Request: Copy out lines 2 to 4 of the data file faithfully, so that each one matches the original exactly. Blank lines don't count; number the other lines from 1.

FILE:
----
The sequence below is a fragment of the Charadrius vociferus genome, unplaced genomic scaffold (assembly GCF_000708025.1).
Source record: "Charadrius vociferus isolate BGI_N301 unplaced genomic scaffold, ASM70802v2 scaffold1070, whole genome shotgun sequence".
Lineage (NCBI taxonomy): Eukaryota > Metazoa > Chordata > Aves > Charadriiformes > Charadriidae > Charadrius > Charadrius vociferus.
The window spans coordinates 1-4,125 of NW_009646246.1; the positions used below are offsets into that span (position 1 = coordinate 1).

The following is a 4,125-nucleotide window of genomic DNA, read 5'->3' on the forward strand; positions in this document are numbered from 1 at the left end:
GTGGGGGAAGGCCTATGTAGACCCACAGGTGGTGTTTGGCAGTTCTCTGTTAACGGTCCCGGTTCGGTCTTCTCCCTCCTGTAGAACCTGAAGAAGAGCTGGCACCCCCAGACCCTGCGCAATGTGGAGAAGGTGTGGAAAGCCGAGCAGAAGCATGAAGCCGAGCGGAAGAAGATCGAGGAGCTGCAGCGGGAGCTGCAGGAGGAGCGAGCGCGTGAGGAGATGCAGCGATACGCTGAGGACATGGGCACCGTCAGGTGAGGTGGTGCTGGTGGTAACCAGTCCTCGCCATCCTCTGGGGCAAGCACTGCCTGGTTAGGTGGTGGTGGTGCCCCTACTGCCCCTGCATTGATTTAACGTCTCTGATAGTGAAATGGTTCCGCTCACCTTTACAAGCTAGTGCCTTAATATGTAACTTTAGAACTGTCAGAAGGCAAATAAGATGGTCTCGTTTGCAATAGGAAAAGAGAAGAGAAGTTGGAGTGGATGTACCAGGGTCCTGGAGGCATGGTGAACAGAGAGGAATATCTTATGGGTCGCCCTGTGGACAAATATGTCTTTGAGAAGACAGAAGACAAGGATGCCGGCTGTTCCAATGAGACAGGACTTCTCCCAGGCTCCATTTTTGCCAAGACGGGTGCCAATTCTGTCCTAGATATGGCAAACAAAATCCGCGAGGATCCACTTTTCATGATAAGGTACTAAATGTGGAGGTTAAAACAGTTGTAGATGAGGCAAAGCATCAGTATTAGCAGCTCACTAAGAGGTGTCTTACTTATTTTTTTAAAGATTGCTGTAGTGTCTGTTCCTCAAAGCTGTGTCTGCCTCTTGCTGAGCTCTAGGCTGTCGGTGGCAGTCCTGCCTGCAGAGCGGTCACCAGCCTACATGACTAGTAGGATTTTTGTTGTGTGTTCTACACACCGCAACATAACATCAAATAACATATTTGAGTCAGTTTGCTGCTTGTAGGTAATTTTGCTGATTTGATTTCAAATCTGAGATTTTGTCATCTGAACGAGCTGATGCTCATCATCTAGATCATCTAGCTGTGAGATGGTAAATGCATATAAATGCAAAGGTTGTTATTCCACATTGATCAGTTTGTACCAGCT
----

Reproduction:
Source record: "Charadrius vociferus isolate BGI_N301 unplaced genomic scaffold, ASM70802v2 scaffold1070, whole genome shotgun sequence".
Lineage (NCBI taxonomy): Eukaryota > Metazoa > Chordata > Aves > Charadriiformes > Charadriidae > Charadrius > Charadrius vociferus.
The window spans coordinates 1-4,125 of NW_009646246.1; the positions used below are offsets into that span (position 1 = coordinate 1).